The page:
Former NFL running back Tyrone Wheatley is more focused on developing the Orange running backs than informing them of his accomplishments as a player. (Syracuse Post-Standard)
In 1997, when former Syracuse wide receiver Rob Moore had eight 100-yard receiving performances with the Arizona Cardinals, Orange All-Big East wideout Alec Lemon had just started grade school.
When former Michigan running back Tyrone Wheatley rushed for 141 yards on just nine carries against Northwestern in 1991, it came weeks before the birth of Ashton Broyld --Syracuse's heralded freshman running back.
Though the two Syracuse assistants are household names to the average football fan, their accomplishments on the field still took place long before the advent of YouTube. As a result, their names mean less to the up and coming recruit than someone like Calvin Johnson whose image adorns the cover of Madden NFL '13. Far removed from their playing days, both are intent on spreading their expertise to Syracuse's talented stable of backs and receivers.
“Experience only gets you so far,” said Wheatley, the third-year Syracuse running backs coach. “You could be Brett Favre and if you're not helping these guys become better players it won't matter. The most important thing is getting them to improve.”
The Orange coaches are among a host of prominent former players in the Big East determined to replicate their success in the coaching ranks. Jerome Pathon, a former wide receiver with the Colts, is the wide receivers coach at South Florida, while former Florida State and Bengals wideout Ron Dugans serves in a similar capacity at Louisville. Rutgers tight ends coach Darnell Dinkins, meanwhile, played for five NFL teams in his nine years in the league.
At Pittsburgh, first-year coach Paul Chryst hired Brooks Bollinger to coach the quarterbacks and Bobby Engram to mentor the wide receivers. The Panthers' coaches combined for 42 touchdowns in 19 NFL seasons.
In eight seasons with the Seahawks, Bobby Engram established himself as Matt Hasselbeck's favorite target. Known for running crisp routes, Engram is helping prepare Pitt wide receivers Devin Street and Mike Shanahan for the next level (photo courtesy SeahawksNationBlog.com).
“I think what's striking is that both played in the NFL, but you're really talking about good people who are good coaches,” Pitt coach Paul Chryst said. “I think initially it gives you some credibility, but you lose that if you're not a good coach. They have a lot more to them than just being NFL guys.”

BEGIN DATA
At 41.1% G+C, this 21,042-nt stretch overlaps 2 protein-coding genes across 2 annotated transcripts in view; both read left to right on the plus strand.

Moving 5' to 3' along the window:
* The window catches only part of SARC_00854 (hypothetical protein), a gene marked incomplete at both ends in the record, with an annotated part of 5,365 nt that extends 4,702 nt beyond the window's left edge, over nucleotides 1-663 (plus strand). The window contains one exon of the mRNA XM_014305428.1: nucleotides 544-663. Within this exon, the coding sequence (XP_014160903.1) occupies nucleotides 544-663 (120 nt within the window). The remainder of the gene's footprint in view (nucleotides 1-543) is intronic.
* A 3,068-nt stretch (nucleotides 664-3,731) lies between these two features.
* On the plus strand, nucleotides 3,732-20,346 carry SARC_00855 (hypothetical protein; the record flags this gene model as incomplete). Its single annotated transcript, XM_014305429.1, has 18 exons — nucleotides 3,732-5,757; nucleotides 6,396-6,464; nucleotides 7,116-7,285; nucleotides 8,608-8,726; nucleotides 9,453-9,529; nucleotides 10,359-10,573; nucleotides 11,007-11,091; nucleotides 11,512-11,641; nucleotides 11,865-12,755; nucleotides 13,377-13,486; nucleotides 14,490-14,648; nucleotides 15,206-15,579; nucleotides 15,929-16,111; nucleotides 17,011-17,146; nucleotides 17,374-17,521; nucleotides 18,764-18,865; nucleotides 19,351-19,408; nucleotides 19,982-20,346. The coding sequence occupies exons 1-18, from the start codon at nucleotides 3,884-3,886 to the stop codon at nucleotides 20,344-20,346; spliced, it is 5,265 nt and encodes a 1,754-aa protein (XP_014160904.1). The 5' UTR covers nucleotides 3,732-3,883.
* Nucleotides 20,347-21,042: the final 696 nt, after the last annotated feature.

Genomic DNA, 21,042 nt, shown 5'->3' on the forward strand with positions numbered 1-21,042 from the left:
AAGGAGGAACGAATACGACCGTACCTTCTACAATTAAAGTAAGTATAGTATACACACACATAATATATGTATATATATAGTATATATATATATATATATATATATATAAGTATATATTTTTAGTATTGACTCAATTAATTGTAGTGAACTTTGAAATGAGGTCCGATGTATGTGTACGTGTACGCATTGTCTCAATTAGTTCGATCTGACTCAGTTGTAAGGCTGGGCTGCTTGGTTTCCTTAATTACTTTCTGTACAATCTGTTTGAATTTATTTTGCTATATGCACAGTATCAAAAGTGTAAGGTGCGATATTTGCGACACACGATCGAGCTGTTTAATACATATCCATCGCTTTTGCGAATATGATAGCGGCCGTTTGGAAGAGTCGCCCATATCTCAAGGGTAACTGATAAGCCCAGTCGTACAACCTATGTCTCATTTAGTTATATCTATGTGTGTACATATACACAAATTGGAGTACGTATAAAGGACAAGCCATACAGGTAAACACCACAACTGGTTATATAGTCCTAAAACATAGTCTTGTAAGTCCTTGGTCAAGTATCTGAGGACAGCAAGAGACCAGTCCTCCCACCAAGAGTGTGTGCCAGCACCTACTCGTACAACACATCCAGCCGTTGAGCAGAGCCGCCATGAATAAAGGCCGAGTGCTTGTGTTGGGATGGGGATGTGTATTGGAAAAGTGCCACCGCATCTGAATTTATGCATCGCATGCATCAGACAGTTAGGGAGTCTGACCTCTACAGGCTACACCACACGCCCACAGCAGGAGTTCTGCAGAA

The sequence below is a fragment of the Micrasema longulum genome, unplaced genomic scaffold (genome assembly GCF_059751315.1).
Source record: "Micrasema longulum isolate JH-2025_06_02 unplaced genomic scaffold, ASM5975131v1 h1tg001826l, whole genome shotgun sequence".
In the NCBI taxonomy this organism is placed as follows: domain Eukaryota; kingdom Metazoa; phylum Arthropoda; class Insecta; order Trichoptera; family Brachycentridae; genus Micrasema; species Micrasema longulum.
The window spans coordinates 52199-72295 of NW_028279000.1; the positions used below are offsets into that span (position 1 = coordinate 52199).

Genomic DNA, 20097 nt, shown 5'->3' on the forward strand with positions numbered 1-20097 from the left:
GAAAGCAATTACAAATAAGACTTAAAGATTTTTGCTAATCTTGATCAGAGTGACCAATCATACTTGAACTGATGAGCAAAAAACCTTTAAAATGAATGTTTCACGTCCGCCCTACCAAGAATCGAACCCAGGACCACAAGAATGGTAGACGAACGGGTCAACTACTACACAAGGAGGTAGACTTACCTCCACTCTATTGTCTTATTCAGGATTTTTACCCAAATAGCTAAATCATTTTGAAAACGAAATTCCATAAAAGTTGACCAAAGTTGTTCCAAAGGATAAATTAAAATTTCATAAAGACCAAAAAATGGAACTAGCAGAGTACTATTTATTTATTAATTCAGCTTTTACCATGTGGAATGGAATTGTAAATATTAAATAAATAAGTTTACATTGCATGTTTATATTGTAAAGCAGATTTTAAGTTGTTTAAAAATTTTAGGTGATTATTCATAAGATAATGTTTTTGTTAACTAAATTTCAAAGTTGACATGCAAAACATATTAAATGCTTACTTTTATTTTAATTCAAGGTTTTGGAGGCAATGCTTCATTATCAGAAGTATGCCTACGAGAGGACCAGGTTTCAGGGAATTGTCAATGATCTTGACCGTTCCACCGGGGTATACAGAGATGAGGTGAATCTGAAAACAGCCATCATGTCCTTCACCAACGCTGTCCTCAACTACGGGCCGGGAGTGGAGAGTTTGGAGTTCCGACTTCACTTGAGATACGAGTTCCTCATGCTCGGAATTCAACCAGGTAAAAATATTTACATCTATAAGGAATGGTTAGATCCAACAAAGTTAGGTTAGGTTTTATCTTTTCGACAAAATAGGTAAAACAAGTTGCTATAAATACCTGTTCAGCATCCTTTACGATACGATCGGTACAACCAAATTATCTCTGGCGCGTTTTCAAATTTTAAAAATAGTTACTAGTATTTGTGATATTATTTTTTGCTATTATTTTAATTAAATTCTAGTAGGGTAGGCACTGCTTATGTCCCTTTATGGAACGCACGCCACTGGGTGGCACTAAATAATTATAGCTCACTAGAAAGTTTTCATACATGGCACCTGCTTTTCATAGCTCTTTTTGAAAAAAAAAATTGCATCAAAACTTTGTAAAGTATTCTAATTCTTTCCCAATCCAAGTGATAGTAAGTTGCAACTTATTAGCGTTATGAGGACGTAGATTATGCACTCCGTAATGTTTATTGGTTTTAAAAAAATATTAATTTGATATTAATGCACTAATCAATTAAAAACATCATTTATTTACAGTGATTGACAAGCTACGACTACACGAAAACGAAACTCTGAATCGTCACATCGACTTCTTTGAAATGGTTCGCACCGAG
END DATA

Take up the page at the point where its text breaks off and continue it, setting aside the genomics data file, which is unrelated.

Moore and Wheatley have struck a fine balance between using their accomplishments to help teach their players without bragging about them. Although Moore set career receiving marks at Syracuse for yardage and touchdowns, he tells his receivers that his career is an “open book for them to learn from his mistakes.” Moore, 43, still runs through routes with his receivers in practice.
“I tease them that I can't do as well as I used to, but I'll still do them,” Moore said.
In Moore's first four NFL seasons with the Jets, he was a productive, reliable receiver who averaged 57 catches per season. Moore began to flourish, however, after the Jets hired wide receivers coach Richard Mann in 1994. In his only Pro Bowl season with the Jets, Moore produced the first 1,000-yard season of his career and finished with 78 receptions.
“He was a great communicator,” Moore said. “He taught you how to operate to your strengths and protect yourself out of breaks. I learned how to master that. He taught me how to rise up and change your posture.”
Former Pro Bowl wide receiver Rob Moore's career took off under the guidance of Richard Mann. Moore strives to have a similar impact in mentoring the Orange wideouts. (Syracuse Post-Standard)
Moore has emulated Mann's coaching style in mentoring Lemon. Like Moore, Lemon has become adept at getting in and out of breaks. The senior has also become stronger and more flexible in the offseason. Lemon is coming off a junior season when he set a school single-season receptions record with 68.
Following Moore's retirement from the NFL in 1999, the wide receiver left the sport for several years to spend more time with his family. Wheatley took a different career path. In 2006, Wheatley returned to his alma mater to help resurrect the program at Robichaud High School, outside Detroit.
One year after going winless in nine games, Robichaud went 9-2 in Wheatley's first season as head coach. During the stint, Wheatley learned how to counsel his players with academic concerns, handle equipment issues and communicate effectively with parents. The experience, Wheatley said, helped ease his transition from playing to coaching.
Two years later, Wheatley, now 40, interned with the Steelers as part of the NFL's Minority Coaching Fellowship. Steelers coach Mike Tomlin encouraged Wheatley to be proactive in staff meetings, the film room and on the practice field. Wheatley describes his internship with the Steelers “as second to none,” and credits Tomlin for showing him the ropes of the job.
It explains why Wheatley is demanding, but understanding when dealing with his running backs in position meetings. The former Giants and Raiders running back forces his players to barrage him with questions, while allowing them to make mistakes. If one player has a question, Wheatley figures, there are probably five others with similar ones. Ultimately, he strives to help his players decipher a complex offensive system into a rudimentary language that allows them to thrive.
“I'm Rosetta Stone for them,” Wheatley said.
Still, the coaches aren't looking to develop the next Moore or create a power runner who is a carbon-copy of Wheatley.
“I don't want them to become robots,” Moore said. “I want them to find ways to use their skill-set to help them the most on the field.”
For more up-to-the-minute news and analysis on the Big East, follow bloggers Evan Hilbert and Matt Rybaltowski @CBSBigEast.